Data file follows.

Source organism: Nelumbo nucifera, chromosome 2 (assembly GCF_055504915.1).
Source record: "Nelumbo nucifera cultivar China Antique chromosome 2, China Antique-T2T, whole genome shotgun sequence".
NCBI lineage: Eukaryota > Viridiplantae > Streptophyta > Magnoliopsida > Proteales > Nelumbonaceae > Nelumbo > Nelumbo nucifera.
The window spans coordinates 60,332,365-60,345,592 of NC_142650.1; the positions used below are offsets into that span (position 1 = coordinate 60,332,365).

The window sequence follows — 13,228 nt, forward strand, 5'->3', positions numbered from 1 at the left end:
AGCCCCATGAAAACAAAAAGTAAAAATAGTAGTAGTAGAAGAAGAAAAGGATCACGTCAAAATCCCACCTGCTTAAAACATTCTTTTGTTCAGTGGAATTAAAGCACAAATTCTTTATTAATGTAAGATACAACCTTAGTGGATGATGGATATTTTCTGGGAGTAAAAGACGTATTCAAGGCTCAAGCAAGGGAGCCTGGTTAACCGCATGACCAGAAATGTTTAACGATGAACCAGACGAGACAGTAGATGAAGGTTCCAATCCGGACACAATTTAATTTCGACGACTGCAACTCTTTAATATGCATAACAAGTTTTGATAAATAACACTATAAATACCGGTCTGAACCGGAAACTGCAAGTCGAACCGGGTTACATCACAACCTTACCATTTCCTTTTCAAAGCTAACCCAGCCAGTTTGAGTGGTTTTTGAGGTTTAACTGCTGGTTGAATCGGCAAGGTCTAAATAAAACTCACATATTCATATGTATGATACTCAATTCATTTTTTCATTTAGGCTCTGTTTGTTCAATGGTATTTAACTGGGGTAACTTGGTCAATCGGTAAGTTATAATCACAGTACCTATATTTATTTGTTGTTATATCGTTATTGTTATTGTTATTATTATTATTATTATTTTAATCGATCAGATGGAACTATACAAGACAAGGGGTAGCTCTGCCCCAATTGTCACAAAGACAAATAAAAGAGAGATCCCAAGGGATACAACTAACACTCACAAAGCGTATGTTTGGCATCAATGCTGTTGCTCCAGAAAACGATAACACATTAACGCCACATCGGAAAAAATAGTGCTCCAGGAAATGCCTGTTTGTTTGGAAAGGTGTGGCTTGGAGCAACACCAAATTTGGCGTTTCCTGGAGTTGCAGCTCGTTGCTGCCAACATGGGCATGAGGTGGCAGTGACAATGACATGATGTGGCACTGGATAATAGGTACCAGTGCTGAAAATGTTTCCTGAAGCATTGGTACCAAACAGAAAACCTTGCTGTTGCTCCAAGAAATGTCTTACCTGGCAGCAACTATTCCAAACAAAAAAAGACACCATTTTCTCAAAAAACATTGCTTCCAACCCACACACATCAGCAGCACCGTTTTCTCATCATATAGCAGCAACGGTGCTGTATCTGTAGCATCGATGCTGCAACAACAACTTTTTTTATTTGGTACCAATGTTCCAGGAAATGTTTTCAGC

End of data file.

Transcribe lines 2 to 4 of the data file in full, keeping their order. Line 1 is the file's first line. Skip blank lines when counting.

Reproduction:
Source record: "Nelumbo nucifera cultivar China Antique chromosome 2, China Antique-T2T, whole genome shotgun sequence".
NCBI lineage: Eukaryota > Viridiplantae > Streptophyta > Magnoliopsida > Proteales > Nelumbonaceae > Nelumbo > Nelumbo nucifera.
The window spans coordinates 60,332,365-60,345,592 of NC_142650.1; the positions used below are offsets into that span (position 1 = coordinate 60,332,365).